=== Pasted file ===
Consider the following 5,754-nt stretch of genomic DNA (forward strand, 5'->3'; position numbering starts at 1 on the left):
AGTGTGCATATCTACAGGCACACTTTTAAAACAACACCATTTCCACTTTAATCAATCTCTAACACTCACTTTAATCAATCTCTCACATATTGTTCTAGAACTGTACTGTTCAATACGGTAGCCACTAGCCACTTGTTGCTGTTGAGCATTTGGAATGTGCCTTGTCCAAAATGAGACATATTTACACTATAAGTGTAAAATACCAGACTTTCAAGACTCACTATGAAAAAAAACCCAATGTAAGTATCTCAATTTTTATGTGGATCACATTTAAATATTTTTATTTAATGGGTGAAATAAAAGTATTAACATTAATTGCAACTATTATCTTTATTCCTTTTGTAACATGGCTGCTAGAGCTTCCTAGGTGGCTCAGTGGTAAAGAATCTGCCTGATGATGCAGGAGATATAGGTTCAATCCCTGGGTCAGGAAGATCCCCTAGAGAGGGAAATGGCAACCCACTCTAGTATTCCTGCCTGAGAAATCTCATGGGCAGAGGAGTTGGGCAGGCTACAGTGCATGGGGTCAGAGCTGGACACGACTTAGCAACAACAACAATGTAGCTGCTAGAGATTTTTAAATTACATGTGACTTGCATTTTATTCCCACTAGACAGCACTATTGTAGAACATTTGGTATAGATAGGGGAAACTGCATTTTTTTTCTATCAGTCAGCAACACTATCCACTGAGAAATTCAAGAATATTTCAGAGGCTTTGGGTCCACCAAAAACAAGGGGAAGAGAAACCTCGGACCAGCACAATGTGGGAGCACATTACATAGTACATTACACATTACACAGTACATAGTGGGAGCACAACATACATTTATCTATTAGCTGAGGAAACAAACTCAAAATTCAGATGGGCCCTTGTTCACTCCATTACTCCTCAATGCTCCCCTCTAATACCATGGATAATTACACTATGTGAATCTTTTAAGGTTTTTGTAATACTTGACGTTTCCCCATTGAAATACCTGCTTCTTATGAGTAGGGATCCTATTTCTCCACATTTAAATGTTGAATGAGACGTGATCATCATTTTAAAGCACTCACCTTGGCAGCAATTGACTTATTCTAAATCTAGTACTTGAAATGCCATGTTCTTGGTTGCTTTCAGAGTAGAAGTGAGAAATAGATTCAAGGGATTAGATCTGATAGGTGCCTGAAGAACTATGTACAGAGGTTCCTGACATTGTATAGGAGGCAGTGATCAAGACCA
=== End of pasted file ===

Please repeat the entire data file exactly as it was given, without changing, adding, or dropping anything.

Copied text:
Consider the following 5,754-nt stretch of genomic DNA (forward strand, 5'->3'; position numbering starts at 1 on the left):
AGTGTGCATATCTACAGGCACACTTTTAAAACAACACCATTTCCACTTTAATCAATCTCTAACACTCACTTTAATCAATCTCTCACATATTGTTCTAGAACTGTACTGTTCAATACGGTAGCCACTAGCCACTTGTTGCTGTTGAGCATTTGGAATGTGCCTTGTCCAAAATGAGACATATTTACACTATAAGTGTAAAATACCAGACTTTCAAGACTCACTATGAAAAAAAACCCAATGTAAGTATCTCAATTTTTATGTGGATCACATTTAAATATTTTTATTTAATGGGTGAAATAAAAGTATTAACATTAATTGCAACTATTATCTTTATTCCTTTTGTAACATGGCTGCTAGAGCTTCCTAGGTGGCTCAGTGGTAAAGAATCTGCCTGATGATGCAGGAGATATAGGTTCAATCCCTGGGTCAGGAAGATCCCCTAGAGAGGGAAATGGCAACCCACTCTAGTATTCCTGCCTGAGAAATCTCATGGGCAGAGGAGTTGGGCAGGCTACAGTGCATGGGGTCAGAGCTGGACACGACTTAGCAACAACAACAATGTAGCTGCTAGAGATTTTTAAATTACATGTGACTTGCATTTTATTCCCACTAGACAGCACTATTGTAGAACATTTGGTATAGATAGGGGAAACTGCATTTTTTTTCTATCAGTCAGCAACACTATCCACTGAGAAATTCAAGAATATTTCAGAGGCTTTGGGTCCACCAAAAACAAGGGGAAGAGAAACCTCGGACCAGCACAATGTGGGAGCACATTACATAGTACATTACACATTACACAGTACATAGTGGGAGCACAACATACATTTATCTATTAGCTGAGGAAACAAACTCAAAATTCAGATGGGCCCTTGTTCACTCCATTACTCCTCAATGCTCCCCTCTAATACCATGGATAATTACACTATGTGAATCTTTTAAGGTTTTTGTAATACTTGACGTTTCCCCATTGAAATACCTGCTTCTTATGAGTAGGGATCCTATTTCTCCACATTTAAATGTTGAATGAGACGTGATCATCATTTTAAAGCACTCACCTTGGCAGCAATTGACTTATTCTAAATCTAGTACTTGAAATGCCATGTTCTTGGTTGCTTTCAGAGTAGAAGTGAGAAATAGATTCAAGGGATTAGATCTGATAGGTGCCTGAAGAACTATGTACAGAGGTTCCTGACATTGTATAGGAGGCAGTGATCAAGACCA